[1:53] To start, we're going to replace this placeholder array. We're going to start off with our cartItems. We're going to map through it. For each item that's inside of it, we're going to run this function, where because we already have some of that data we're going to spread out our original item. First, we're going to create a new property called total, which we can define as item.quantity multiplied by item price per unit.

[2:13] If we look in our browser, we can see that we have our two product rows for both products where we have our quantity, price per item, and item total, but we're still missing our product name. Similar to before, we can use our products array from our JSON file to fill that in.

[2:26] At the top of the page, I'm going to import my products from level-up products.json. Inside of my map function, I'm going to create a new constant called product. For its value, I'm going to look inside of the products array and use the find method, where I'm going to destructure the ID as my argument, where for my function, I'm going to say that the ID needs to equal my item ID.

[2:46] Now with that product, I can set my title equal to product.title. If we look back in our browser, we have both of our product names. Once we hit that checkout button, we want it to take us to Stripe. Back in our use cart hook, we can destructure the checkout function where on our button, we can say when someone clicks on it, we can fire that checkout function.

[3:03] If we go back to our browser and we click checkout, we can see that we get redirected to Stripe with both of those items. Finally, back in our app, if someone hits the cart in our navigation, that still redirects them to Stripe. We want someone to be navigated to the cart page any time they click the cart.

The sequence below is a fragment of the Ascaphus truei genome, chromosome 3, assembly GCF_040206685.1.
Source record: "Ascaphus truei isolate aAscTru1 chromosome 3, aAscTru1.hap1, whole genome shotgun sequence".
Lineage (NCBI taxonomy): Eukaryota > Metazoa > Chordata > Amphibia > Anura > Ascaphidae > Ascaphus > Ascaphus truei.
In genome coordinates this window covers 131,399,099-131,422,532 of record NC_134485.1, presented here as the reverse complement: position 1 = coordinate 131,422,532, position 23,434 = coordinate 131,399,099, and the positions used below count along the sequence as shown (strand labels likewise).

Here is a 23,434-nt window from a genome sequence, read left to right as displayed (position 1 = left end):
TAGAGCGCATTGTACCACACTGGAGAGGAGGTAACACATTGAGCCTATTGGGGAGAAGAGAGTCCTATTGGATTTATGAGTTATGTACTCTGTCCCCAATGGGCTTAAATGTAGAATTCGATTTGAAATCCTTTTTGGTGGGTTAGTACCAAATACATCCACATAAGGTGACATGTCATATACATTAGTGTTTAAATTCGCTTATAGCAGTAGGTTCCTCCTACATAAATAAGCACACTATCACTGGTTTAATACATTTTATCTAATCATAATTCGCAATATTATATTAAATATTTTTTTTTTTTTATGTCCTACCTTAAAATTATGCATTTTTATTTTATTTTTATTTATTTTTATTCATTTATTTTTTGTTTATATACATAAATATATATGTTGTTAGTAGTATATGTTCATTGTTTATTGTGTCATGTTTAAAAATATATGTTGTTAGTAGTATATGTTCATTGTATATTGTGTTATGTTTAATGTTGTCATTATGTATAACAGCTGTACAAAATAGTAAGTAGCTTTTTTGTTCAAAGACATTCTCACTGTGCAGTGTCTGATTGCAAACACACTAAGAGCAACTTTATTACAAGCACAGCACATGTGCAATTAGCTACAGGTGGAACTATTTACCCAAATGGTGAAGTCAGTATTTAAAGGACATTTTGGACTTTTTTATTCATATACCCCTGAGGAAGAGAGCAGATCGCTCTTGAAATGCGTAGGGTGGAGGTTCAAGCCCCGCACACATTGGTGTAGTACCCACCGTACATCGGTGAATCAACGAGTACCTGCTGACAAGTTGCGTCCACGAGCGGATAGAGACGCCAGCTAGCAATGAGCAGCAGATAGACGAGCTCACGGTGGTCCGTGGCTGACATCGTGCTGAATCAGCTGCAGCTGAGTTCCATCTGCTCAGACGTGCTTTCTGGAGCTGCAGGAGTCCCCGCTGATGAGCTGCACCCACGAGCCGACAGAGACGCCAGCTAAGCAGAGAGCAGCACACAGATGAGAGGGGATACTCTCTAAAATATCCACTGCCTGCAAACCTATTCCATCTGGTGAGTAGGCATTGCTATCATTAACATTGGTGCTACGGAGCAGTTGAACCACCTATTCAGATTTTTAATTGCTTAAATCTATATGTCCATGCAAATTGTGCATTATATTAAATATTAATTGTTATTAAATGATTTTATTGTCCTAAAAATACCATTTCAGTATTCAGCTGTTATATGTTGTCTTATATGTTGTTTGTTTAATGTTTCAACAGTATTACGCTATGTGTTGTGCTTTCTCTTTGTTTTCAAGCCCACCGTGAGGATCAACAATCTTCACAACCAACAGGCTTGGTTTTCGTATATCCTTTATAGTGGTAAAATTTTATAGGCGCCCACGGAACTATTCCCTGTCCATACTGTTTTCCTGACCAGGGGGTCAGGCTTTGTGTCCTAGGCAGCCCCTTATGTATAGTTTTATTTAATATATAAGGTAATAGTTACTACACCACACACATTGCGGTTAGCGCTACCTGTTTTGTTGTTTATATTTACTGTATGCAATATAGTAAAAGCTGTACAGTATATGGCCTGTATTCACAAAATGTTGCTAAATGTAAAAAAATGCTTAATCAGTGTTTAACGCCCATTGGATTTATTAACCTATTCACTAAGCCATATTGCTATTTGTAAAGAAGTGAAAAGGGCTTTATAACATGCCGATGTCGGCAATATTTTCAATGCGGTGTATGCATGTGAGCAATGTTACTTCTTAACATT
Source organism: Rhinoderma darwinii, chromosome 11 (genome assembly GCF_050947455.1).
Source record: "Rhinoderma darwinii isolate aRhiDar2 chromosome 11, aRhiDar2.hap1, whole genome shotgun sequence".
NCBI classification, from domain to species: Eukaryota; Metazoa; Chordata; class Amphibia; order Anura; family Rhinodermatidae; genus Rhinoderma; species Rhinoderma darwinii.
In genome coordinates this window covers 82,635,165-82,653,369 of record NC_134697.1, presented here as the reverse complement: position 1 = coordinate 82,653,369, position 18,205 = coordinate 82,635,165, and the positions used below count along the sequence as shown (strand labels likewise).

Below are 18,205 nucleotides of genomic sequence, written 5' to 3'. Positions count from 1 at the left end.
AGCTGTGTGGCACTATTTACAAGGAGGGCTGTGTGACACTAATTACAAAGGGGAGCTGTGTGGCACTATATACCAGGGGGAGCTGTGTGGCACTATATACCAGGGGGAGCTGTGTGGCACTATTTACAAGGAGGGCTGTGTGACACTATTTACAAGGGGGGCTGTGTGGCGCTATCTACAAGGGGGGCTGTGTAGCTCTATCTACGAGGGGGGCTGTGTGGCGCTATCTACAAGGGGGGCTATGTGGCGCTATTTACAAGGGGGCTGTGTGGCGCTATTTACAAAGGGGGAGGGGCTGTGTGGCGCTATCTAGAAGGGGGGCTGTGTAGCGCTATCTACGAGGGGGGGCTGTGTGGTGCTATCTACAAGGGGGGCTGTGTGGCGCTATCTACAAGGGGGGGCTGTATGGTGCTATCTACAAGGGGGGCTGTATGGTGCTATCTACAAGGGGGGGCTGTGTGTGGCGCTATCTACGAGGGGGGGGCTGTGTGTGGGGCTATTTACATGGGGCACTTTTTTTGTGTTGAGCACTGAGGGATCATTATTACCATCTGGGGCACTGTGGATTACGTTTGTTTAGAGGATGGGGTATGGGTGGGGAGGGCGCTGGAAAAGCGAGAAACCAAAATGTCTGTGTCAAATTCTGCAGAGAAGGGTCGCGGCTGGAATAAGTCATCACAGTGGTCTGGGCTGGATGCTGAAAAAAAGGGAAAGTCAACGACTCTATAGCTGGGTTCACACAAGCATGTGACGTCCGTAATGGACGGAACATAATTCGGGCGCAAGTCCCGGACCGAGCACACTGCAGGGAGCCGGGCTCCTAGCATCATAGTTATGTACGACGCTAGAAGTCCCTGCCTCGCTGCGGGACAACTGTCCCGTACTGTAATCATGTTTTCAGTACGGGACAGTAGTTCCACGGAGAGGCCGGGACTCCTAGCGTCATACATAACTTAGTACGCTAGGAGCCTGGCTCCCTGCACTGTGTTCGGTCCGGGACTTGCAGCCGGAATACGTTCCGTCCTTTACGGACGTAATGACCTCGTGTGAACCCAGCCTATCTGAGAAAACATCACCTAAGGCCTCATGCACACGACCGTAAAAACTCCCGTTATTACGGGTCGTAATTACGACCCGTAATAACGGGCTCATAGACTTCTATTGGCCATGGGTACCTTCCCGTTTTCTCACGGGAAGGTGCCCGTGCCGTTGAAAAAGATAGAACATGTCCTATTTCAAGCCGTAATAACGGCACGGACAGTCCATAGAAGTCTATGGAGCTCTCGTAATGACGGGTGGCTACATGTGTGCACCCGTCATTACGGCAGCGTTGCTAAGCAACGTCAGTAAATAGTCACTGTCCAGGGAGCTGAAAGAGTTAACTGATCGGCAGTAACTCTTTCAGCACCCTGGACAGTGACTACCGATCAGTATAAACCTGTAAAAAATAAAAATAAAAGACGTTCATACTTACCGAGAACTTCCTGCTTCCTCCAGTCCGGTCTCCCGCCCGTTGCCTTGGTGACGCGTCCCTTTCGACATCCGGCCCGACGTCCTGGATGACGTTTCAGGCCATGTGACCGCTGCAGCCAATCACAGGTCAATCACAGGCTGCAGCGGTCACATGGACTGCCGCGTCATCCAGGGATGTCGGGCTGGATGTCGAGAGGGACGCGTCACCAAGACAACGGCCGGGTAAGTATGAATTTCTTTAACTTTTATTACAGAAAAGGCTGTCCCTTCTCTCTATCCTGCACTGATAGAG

[3:17] Back on our navigation file, we can see that we're currently using a button where we have an onClick handler that runs the checkout function. Instead, we can turn this button into a link component, remove this onClick handler, add an href, which for this we can set to /cart, and finally we can add an anchor tag message inside of that component.

[3:33] Now, if we open up our app and click on the cart, we get redirected to the cart page. In review, we have our store where we can add products to our cart, but when we click the cart, instead we wanted a cart page for somebody to view and manage their products. We took our static cart page and made it dynamic by mapping through our cart items from our global state.

[3:49] We additionally updated the checkout button on the cart page to send people to Stripe. Inside our code, we were first able to do that by returning our cart items inside of our useCart hook, where we then imported it into our cart page, where we then mapped through it to create our table data.

[4:02] Finally, so people could get to this cart page, we updated the button in our navigation, so that when somebody clicked it they got taken to the cart page, so that when somebody navigates to the cart, they can see their items and then check out.